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Proposed city budget includes 2.5 mill tax hike

Mayor Derek Slaughter Monday proposed a $29.7 million 2021 budget calling for a tax hike of 2.5 mills.

The proposed spending plan is subjected to adjustment by City Council.

The proposed budget sets the real estate tax rate at 18.22 mills, with 1 mill of real estate tax producing about $880,000.

If the spending plan would be unchecked, the tax increase would mean the average homeowner with a house assessed at $100,000 would pay a $250 tax increase, according to the proposed budget estimate summary.

“We’re going to have to find places to make cuts,” Council President Randall J. Allison said getting his first look at the proposed spending plan by the mayor.

The proposed budgeted reflects increases in property market value offset by about $3 million in real estate assessment appeals.

To better explain the appeals process, Nicholas Grimes, city treasurer and tax collector, was contacted on Monday. Grimes said it was a matter of taxable property taxes increasing, but the city had a decrease due to assessment appeals.

The mayor’s proposed budget shows a year-ending balance of $179,996, if the tax hike is applied. It has a proposed reduction of mercantile and business tax by 25 percent. Additionally, the city faces a minimum municipal pension obligation for its police, fire and officers and employees union of $5 million.

Slaughter said there was no intention to hire additional employees in 2021. He also noted there were not going to be wage increases for at will or non-unionized employees. Most of those hold clerical jobs.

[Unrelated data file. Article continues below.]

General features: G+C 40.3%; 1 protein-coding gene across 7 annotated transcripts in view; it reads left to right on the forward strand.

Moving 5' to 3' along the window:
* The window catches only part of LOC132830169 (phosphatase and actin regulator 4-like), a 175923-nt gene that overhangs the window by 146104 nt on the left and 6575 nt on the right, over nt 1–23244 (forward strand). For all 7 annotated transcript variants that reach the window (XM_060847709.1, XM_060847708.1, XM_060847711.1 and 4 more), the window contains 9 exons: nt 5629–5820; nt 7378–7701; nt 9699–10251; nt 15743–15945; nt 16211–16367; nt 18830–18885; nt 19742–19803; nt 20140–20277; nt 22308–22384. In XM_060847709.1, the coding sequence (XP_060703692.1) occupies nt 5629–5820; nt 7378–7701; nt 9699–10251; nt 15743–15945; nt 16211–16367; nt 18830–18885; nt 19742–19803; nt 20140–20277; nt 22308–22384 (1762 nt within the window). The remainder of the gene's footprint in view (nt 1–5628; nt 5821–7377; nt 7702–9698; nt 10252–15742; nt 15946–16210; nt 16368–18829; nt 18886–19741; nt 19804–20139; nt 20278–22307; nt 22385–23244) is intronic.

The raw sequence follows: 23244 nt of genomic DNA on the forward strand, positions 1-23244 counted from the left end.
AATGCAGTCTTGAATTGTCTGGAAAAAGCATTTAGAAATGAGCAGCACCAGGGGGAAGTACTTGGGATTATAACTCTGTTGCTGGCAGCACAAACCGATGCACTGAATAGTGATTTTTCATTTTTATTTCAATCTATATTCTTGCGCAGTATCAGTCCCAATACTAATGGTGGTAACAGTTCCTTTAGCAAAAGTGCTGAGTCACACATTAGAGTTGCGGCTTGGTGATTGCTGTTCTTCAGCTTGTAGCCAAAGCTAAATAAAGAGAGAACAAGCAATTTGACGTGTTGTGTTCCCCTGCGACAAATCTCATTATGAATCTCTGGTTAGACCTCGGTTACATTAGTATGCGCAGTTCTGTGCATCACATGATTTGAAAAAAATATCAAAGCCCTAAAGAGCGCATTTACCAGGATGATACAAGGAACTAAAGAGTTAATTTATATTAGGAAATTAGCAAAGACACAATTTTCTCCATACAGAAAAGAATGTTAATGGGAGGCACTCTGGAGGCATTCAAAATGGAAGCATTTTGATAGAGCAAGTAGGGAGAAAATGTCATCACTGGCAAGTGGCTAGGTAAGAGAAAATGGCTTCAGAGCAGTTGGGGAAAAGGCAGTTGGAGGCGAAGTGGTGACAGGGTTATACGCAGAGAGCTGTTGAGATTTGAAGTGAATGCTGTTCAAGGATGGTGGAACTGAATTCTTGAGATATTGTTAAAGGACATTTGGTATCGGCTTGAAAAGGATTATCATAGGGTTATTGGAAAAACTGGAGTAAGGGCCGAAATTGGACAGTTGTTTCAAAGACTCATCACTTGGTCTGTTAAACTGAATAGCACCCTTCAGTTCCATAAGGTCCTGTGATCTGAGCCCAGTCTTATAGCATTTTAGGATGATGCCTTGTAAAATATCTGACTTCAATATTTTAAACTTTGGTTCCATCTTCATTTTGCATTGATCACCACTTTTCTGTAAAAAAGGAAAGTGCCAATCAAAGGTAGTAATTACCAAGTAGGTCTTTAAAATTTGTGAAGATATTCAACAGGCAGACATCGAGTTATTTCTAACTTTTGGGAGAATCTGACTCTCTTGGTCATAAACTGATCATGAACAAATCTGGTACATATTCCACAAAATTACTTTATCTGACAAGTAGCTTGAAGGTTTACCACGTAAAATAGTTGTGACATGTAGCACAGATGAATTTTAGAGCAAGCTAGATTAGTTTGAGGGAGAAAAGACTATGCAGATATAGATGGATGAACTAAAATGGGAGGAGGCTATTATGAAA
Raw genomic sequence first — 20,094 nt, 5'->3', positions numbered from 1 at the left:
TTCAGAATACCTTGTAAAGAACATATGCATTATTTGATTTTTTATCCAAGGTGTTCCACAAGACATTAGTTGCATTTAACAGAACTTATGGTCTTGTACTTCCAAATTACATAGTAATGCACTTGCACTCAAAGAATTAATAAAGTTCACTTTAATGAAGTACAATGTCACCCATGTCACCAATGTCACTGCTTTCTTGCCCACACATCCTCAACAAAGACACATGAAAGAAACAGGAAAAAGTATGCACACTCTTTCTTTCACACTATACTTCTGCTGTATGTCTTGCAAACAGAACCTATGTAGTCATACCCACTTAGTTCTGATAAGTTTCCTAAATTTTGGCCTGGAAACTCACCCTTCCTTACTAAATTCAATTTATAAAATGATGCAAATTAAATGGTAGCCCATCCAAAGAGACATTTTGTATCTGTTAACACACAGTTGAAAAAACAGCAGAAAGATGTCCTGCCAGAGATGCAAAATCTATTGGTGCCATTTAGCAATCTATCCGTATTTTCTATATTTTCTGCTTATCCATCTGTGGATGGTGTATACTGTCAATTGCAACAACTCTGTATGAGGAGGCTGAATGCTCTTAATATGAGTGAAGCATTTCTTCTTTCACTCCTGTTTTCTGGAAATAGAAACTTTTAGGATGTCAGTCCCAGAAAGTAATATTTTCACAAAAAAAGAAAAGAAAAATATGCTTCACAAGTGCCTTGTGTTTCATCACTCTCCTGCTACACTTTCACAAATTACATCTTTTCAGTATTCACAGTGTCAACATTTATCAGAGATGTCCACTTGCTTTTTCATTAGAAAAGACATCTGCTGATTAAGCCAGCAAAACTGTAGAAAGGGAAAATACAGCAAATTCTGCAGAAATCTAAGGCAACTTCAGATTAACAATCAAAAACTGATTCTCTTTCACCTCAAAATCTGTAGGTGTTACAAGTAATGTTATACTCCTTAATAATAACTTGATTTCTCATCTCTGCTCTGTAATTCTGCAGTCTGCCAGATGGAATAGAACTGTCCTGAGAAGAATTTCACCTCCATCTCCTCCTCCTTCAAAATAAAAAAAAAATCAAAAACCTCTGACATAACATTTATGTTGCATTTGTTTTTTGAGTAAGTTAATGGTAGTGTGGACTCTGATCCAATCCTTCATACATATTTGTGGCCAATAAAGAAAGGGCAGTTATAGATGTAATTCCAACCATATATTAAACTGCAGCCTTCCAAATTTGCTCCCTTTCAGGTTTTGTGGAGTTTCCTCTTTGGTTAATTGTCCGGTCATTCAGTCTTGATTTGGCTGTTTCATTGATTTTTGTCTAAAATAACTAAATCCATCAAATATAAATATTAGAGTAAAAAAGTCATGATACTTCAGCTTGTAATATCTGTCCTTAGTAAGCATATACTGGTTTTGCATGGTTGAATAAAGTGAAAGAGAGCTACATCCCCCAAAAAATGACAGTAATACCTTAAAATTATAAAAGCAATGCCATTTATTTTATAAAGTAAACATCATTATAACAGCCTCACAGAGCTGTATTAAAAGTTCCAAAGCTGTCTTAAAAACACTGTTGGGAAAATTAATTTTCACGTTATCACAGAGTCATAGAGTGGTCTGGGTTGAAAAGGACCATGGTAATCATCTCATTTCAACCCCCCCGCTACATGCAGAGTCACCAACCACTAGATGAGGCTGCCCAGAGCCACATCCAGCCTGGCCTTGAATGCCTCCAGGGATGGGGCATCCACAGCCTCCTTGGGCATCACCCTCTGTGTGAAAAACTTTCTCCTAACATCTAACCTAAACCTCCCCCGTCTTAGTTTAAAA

The largest city costs are related to public safety departments, which, in all, are estimated to cost Williamsport taxpayers $19.3 million, for the salaries and benefits of the police and firefighters and codes enforcement department.

The proposed police budget maintains the current complement of 48 officers. The proposed fire department has a complement of 34 personnel and an administrative aide.

The fire department budget proposed would create a COIVD-19 supplies line item for personal protective equipment related to the pandemic.

Allison said it will be a challenging budget and year ahead because of the virus’s toll on business this year.

“That is because of the COVID-19 pandemic closing and slowing down some businesses,” he said.

The proposed budget will be reviewed by City Council at budget work sessions at 7 p.m. Nov. 30 and 7 p.m. Dec. 2.

A first reading of the proposal is scheduled for 6:30 p.m. at council on Dec. 3.

The work sessions are done by remote due to the coronavirus pandemic safety precautions.

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